Ready for a weekend porch makeover.
Landscape architect Joann Schwarberg leads us through a weekend action plan for transforming our dead-leaf-riddled outdoor spaces into true retreats. She recently tackled her neighbors' porch and patio so the couple will be set to host a class reunion.
"Like many of our homes, these areas needed to be ready for adult entertaining and relaxing," Schwarberg says. "They needed cleaning from the crud of winter. Furniture had to be upgraded, pots needed to be bigger and color needed to be added through cushions and plants."
Friday after work: Make a plan
Determine the project's scope. A weekend makeover can be as simple as positioning furniture and redistributing accessories. Truly updating the space can cost a little more, says interior designer Stephen Saint-Onge in his book "No Place Like Home" (Wiley; $20). "This is something you could do alone, as a fun family project or with a group of friends," Saint-Onge writes. "Instead of a book club, how about forming a makeover club?"
Take digital photos. Schwarberg documents projects by taking photographs from different angles. The "before" photos help pinpoint problems. For example, even though her neighbors' covered porch is attached to the house, it seemed a little removed.
"One way to give it more of a cocooning feeling is to use simple outdoor drapery panels," Schwarberg says. "Fabric envelops the space, makes it more welcoming."
Make a list of tasks and supplies. This includes the fun: new pillows and plants; and the mundane: cleanup.
Early Saturday: Clean like mad
Empty pots and clear out furnishings. "They need to be out of the way so you can clean the area and visualize something new," Schwarberg says.
Spruce up. Prune nearby trees and shrubs. Clear the gutters. Power wash or hose down the area of the house getting the makeover, including the walls and pavement.
Saturday afternoon: Shop around
Assess your furniture. "If the old stuff has to make it another year or two but looks pretty run down, consider painting it with one of the special spray paints made for metal or plastic furniture," Schwarberg says. "Remember to clean it thoroughly first, or the paint will flake and chip."
Consider new cushions and pillows. For cushions, Schwarberg advocates a solid neutral color.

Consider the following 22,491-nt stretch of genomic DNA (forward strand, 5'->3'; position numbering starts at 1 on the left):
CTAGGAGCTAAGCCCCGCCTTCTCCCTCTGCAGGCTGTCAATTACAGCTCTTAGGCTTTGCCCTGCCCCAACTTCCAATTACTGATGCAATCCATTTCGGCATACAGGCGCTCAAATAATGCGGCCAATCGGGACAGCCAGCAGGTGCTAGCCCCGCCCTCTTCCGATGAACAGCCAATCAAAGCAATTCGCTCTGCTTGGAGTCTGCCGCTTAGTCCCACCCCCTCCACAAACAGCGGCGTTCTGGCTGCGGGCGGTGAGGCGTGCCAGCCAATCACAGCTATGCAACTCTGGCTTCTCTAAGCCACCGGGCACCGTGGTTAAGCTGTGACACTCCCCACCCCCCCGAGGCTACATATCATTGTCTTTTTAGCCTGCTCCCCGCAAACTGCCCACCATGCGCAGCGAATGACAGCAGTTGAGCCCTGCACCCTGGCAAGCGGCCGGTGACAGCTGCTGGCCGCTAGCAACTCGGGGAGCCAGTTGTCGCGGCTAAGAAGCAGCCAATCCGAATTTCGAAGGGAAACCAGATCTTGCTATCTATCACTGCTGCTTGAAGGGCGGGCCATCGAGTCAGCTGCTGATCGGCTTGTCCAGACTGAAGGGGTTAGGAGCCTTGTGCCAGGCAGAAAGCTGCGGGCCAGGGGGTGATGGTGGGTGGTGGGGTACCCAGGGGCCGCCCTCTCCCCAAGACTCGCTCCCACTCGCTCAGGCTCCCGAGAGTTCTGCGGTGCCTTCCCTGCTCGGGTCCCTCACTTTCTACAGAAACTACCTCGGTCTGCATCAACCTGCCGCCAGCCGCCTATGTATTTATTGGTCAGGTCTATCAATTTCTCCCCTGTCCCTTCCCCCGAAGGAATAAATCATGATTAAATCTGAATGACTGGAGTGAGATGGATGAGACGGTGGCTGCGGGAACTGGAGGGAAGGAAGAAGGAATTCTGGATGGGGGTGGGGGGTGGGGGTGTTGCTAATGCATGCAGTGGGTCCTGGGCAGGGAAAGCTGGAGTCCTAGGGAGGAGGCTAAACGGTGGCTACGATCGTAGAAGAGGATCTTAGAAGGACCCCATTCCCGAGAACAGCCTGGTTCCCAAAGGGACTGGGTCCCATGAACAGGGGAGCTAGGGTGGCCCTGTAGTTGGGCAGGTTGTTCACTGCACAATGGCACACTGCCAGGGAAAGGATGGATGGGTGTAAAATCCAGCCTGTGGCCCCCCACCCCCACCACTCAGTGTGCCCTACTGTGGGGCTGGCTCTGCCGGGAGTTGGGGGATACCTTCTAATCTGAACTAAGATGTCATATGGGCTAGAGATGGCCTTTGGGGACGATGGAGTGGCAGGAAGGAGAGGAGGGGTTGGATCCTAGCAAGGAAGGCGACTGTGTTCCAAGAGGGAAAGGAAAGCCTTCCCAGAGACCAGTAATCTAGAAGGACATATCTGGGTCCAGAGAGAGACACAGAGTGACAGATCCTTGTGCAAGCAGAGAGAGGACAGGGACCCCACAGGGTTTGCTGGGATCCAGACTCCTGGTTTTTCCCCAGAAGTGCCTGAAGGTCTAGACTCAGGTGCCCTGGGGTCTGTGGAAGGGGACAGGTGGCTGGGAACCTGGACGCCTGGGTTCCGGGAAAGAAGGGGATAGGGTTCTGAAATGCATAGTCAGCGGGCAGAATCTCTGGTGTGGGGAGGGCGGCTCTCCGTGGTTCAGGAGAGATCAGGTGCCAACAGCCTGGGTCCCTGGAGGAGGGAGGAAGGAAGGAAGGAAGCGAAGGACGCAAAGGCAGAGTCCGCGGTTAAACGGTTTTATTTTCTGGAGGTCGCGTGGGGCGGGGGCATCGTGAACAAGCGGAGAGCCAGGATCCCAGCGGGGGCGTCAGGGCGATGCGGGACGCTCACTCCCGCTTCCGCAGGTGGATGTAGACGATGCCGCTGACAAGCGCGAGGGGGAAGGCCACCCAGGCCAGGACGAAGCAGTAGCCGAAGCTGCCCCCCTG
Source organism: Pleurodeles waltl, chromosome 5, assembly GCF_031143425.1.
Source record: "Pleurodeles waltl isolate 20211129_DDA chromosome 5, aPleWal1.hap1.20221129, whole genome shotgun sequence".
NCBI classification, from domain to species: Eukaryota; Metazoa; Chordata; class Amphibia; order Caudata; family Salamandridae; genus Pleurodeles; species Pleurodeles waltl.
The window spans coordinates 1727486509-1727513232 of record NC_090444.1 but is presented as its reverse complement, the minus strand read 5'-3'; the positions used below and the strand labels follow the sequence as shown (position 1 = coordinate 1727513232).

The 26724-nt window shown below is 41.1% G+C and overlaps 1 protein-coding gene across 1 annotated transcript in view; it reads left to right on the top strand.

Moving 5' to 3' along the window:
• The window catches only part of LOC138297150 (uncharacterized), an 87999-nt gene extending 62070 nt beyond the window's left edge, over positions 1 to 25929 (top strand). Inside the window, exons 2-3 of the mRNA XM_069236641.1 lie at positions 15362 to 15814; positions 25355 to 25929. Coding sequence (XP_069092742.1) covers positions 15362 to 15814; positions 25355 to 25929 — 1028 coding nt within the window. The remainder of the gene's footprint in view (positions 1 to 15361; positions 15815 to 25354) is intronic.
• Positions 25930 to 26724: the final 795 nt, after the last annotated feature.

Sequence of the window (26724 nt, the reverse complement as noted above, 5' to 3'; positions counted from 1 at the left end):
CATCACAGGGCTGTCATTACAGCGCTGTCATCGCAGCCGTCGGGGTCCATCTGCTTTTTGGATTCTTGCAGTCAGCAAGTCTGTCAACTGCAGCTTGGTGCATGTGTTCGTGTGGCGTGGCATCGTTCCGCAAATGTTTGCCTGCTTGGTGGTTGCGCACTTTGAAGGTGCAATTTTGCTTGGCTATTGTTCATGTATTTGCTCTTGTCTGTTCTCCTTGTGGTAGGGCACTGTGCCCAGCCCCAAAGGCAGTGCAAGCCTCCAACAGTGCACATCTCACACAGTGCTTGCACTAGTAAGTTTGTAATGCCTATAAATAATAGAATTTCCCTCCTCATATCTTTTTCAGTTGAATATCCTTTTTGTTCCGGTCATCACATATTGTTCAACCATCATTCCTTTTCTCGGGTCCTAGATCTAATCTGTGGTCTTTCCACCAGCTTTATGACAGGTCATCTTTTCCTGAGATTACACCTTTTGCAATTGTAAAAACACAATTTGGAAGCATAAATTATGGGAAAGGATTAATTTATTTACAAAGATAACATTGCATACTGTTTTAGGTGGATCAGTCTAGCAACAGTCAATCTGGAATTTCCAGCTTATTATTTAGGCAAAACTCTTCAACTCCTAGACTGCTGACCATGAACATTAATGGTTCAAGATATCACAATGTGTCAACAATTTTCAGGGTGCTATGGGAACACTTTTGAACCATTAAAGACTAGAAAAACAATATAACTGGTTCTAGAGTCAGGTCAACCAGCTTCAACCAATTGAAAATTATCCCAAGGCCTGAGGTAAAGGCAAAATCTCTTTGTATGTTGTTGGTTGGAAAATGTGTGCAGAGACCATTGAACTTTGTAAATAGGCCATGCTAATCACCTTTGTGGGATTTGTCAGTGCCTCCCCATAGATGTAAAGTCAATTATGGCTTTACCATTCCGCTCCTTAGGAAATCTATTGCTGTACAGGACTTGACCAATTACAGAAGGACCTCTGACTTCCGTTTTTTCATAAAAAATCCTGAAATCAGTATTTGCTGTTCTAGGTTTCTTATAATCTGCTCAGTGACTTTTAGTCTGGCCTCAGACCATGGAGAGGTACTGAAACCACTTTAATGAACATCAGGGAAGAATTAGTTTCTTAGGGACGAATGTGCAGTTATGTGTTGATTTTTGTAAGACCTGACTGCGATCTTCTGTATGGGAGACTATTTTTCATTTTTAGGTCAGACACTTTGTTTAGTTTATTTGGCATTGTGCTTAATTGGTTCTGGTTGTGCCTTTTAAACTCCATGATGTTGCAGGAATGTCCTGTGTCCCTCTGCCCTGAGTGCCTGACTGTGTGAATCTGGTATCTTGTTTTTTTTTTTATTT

"That neutral could be a blue, lime green or whatever," she says. "You want the cushions to be fine for any type of party, whether it's a luau or fiesta. So the (accent) pillows can be the fun patterns, but you don't want to get sick of the cushions."
Buy pots, plants and rugs. You might already have an outdoor-grade rug in your house that you can use on the patio.
Sunday after breakfast: Race to the end
Arrange furniture. Schwarberg likes to place club chairs on a diagonal to create outdoor conversation areas. If you also have lounge chairs, set them in the lawn facing the patio, she says.
Place the pillows and pots.
Eat, drink and have fun. Sit back, relax and toast your hard work. Your weekend makeover will pay off all season.
Before: Little pots tend to make the space feel cluttered.
After: Large pots help define space, even in small areas, and they soften hard edges.
Schwarberg's rules of thumb: Use only pots taller than 18 inches. "You can't really get an impact or sizable planting in anything less."
Before: Furniture was shoved up against the wall and didn't seem to belong.
After: A buffet with potted plants above creates an attractive, functional area.
Schwarberg's rule of thumb: The path to the terrace should be clear and unhindered. Make it welcoming and easy to get outside.
Before: The delicate iron furniture looked dated.
After: Thicker aluminum furniture adds substance.
Schwarberg's rule of thumb: Use the style of your house as a guide. "The iron furniture was ornate and would look better at a Victorian home. This brick house has a lot of heft, so it needed furniture that's more solid."
Create an outdoor coffee table: Schwarberg used two woven plastic outdoor trunks from Pier 1 Imports to create a square coffee table. The pieces can store pillows.
Consider outdoor draperies: They add coziness and make the exterior an extension of the interior. A simple bar was attached to the porch eaves, concealed by a pocket at the top of the draperies. Velcro ties on the draperies attach to the iron railing to prevent them from flapping around in the wind.
Give your patio front-door treatment: Flank your back door with a pair of large planters. If you have a single door, consider a wide mat to visually expand the space.Copyright © 2015, The Baltimore Sun